H       Council planners have told Mr lan Moy-Loader, Conservative mayor in 1984-85,that the bright red box spoils the appearance of a row of houses in Brunswick Place, a conservation area.

 

 

PART 4

You are going to read excerpts from interviews with five students at the University of Luton. For questions 21-32 choose from the list of people (A-E). Some of the people may be chosen more than once. When more than one answer is required, these may be given in any order.
There is an example at the beginning (0).
For question 33 choose the answer (A, B, C, or D) which you think fits best according to the text. Mark your answers on the separate answer sheet.
 

Which of the interviewees:
 

21   had heard good opinions of the course before starting it?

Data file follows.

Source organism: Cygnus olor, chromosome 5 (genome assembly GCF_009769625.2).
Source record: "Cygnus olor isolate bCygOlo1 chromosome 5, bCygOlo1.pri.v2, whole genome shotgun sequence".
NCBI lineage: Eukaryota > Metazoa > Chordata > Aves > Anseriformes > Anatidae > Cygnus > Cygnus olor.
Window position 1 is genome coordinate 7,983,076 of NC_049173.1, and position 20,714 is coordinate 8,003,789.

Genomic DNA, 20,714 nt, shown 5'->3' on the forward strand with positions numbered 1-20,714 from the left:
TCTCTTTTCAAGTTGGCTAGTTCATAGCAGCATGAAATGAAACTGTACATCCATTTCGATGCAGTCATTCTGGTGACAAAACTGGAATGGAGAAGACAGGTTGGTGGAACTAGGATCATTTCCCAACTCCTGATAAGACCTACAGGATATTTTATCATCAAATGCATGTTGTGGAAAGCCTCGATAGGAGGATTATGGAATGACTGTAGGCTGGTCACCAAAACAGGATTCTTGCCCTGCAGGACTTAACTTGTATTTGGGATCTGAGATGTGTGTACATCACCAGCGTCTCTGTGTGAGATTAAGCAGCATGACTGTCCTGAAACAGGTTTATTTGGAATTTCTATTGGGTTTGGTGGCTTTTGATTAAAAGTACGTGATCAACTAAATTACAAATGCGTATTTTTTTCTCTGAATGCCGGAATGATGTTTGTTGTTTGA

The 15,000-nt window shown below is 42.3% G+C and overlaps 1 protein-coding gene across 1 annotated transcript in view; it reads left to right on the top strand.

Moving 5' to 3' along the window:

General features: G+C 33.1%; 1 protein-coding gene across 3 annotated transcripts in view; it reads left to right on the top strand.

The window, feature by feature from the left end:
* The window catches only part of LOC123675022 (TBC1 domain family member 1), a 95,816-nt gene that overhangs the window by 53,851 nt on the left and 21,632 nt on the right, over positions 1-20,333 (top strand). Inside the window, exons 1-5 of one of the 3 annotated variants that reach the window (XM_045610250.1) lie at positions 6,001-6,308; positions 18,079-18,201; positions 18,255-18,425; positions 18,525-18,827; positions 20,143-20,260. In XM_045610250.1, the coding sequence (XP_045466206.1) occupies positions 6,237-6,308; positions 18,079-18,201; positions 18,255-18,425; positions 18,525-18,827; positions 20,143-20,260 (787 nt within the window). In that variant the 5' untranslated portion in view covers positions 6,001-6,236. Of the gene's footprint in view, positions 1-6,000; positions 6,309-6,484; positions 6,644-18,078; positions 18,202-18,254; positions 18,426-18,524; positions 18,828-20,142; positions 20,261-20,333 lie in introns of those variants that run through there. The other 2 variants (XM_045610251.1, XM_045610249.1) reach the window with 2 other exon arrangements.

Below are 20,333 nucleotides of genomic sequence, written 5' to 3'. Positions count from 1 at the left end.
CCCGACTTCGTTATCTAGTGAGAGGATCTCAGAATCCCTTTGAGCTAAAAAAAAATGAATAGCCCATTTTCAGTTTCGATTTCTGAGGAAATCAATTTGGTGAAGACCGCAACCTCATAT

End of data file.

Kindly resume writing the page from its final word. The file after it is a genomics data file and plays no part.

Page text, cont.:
22   were unemployed before starting the course?

23   enjoy mixing with people?

24   likes this university because of its geographical location?

25   gives their story as an example to others?

26   enjoys sports?

27   is studying a subject unusual for their sex?

28   has already made career progress as a result of their studies?

29   feels that the course has changed their whole life?

30   feels they are learning during leisure time as well?

31   were supported by family members?

32   was worried about succeeding at university?

33   What is the purpose of these interviews?

      A To show the importance of higher education.

      B To attract people from abroad to study in Britain.

      C To attract students to the university.

      D To show students some unusual career choices.

 

A     Emiko Asada